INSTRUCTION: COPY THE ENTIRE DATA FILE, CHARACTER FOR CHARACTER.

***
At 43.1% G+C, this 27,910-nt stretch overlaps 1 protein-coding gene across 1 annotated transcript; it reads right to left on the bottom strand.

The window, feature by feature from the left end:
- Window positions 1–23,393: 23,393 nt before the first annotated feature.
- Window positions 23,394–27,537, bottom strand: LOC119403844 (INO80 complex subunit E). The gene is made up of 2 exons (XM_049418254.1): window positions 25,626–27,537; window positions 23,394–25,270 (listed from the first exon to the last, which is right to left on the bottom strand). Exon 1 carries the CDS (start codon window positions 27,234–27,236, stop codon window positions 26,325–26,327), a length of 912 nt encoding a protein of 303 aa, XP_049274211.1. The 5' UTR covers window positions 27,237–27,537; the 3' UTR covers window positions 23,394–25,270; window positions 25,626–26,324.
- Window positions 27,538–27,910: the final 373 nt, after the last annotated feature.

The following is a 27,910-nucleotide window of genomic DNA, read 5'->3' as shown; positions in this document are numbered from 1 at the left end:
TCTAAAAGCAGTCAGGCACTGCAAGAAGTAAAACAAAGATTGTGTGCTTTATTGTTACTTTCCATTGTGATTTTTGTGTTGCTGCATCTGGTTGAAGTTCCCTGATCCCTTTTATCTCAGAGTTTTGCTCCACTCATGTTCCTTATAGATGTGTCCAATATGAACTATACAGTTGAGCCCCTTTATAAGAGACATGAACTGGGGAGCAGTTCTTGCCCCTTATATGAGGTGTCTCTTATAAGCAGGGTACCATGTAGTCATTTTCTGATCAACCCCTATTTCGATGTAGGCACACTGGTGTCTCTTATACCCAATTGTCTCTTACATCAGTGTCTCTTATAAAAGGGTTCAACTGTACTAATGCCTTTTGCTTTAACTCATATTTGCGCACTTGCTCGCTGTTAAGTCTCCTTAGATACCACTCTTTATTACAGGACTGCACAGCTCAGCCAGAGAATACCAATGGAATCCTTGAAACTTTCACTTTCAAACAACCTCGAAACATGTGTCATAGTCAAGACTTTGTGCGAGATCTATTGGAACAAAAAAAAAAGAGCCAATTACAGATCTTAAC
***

At 43.1% G+C, this 27,910-nt stretch overlaps 1 protein-coding gene across 1 annotated transcript; it reads right to left on the bottom strand.

The window, feature by feature from the left end:
- Window positions 1–23,393: 23,393 nt before the first annotated feature.
- Window positions 23,394–27,537, bottom strand: LOC119403844 (INO80 complex subunit E). The gene is made up of 2 exons (XM_049418254.1): window positions 25,626–27,537; window positions 23,394–25,270 (listed from the first exon to the last, which is right to left on the bottom strand). Exon 1 carries the CDS (start codon window positions 27,234–27,236, stop codon window positions 26,325–26,327), a length of 912 nt encoding a protein of 303 aa, XP_049274211.1. The 5' UTR covers window positions 27,237–27,537; the 3' UTR covers window positions 23,394–25,270; window positions 25,626–26,324.
- Window positions 27,538–27,910: the final 373 nt, after the last annotated feature.

The following is a 27,910-nucleotide window of genomic DNA, read 5'->3' as shown; positions in this document are numbered from 1 at the left end:
TCTAAAAGCAGTCAGGCACTGCAAGAAGTAAAACAAAGATTGTGTGCTTTATTGTTACTTTCCATTGTGATTTTTGTGTTGCTGCATCTGGTTGAAGTTCCCTGATCCCTTTTATCTCAGAGTTTTGCTCCACTCATGTTCCTTATAGATGTGTCCAATATGAACTATACAGTTGAGCCCCTTTATAAGAGACATGAACTGGGGAGCAGTTCTTGCCCCTTATATGAGGTGTCTCTTATAAGCAGGGTACCATGTAGTCATTTTCTGATCAACCCCTATTTCGATGTAGGCACACTGGTGTCTCTTATACCCAATTGTCTCTTACATCAGTGTCTCTTATAAAAGGGTTCAACTGTACTAATGCCTTTTGCTTTAACTCATATTTGCGCACTTGCTCGCTGTTAAGTCTCCTTAGATACCACTCTTTATTACAGGACTGCACAGCTCAGCCAGAGAATACCAATGGAATCCTTGAAACTTTCACTTTCAAACAACCTCGAAACATGTGTCATAGTCAAGACTTTGTGCGAGATCTATTGGAACAAAAAAAAAAGAGCCAATTACAGATCTTAAC